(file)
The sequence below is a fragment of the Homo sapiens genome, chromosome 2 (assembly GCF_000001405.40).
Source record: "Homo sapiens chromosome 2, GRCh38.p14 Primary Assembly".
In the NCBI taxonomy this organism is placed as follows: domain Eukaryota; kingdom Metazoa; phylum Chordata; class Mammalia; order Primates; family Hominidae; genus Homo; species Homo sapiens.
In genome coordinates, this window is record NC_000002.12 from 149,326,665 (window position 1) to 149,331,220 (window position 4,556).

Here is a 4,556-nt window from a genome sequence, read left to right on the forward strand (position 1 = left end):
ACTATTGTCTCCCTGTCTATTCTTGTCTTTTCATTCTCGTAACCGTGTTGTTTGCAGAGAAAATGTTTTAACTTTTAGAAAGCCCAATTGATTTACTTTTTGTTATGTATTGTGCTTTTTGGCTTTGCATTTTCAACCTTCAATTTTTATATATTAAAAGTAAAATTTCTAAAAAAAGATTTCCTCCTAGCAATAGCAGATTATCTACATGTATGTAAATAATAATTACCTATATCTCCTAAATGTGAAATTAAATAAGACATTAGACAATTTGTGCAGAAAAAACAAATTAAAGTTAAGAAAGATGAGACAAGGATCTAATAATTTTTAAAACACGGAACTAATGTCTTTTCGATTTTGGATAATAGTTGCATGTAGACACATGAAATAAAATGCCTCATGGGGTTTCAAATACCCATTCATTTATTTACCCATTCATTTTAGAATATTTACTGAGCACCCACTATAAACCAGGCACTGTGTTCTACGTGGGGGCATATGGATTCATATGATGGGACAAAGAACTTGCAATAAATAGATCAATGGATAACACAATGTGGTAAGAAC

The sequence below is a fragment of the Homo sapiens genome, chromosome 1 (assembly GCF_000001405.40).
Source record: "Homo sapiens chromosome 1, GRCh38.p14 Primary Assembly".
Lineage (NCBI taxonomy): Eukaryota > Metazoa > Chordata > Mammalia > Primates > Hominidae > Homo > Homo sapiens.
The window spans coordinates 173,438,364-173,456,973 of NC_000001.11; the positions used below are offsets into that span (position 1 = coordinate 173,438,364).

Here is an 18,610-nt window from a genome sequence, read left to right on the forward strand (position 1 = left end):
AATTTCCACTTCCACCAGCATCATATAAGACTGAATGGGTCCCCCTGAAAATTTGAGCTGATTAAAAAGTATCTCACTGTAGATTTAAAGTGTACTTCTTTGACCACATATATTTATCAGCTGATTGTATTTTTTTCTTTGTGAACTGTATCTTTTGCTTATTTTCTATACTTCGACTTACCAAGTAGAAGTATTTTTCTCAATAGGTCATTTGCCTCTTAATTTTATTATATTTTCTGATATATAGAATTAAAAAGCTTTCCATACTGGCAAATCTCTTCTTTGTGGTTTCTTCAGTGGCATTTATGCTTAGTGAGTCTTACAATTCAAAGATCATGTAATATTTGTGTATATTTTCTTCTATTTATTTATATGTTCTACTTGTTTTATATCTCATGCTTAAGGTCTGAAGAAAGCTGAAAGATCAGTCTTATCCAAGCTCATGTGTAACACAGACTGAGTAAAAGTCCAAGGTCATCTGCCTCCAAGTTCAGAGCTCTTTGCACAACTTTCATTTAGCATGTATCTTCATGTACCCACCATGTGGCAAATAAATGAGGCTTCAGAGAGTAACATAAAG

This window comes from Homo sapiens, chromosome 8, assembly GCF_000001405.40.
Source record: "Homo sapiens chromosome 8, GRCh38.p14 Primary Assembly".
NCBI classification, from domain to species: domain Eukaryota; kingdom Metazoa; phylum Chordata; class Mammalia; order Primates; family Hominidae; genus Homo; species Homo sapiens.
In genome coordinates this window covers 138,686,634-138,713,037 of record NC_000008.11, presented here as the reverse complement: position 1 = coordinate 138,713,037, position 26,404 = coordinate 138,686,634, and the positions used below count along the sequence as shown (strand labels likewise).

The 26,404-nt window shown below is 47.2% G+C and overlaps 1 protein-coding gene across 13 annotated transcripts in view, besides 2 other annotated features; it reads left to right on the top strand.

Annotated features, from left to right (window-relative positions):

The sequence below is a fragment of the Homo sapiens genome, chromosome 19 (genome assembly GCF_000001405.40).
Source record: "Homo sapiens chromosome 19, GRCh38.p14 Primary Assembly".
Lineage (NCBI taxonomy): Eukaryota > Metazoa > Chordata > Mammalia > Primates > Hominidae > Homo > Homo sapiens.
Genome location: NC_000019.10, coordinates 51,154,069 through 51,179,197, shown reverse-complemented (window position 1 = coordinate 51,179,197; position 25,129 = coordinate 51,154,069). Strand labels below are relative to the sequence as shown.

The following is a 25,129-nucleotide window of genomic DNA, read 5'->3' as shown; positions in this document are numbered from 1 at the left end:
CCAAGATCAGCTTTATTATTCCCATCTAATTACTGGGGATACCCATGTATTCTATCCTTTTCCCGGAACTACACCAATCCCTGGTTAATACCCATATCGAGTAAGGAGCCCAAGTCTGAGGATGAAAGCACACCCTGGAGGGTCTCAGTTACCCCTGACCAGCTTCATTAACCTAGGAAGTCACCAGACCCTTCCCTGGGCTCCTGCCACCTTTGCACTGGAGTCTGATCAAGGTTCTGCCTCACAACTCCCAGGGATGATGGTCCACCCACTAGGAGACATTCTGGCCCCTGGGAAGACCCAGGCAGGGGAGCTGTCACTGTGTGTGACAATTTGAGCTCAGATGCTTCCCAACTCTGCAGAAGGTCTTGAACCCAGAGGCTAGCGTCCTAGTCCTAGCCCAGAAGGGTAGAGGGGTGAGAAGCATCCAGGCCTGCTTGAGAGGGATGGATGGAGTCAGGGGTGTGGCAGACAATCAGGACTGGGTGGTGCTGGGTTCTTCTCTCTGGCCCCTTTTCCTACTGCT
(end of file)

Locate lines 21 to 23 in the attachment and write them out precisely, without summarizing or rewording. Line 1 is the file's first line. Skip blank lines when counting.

Lineage (NCBI taxonomy): Eukaryota > Metazoa > Chordata > Mammalia > Primates > Hominidae > Homo > Homo sapiens.
Genome location: NC_000019.10, coordinates 51,154,069 through 51,179,197, shown reverse-complemented (window position 1 = coordinate 51,179,197; position 25,129 = coordinate 51,154,069). Strand labels below are relative to the sequence as shown.

The following is a 25,129-nucleotide window of genomic DNA, read 5'->3' as shown; positions in this document are numbered from 1 at the left end: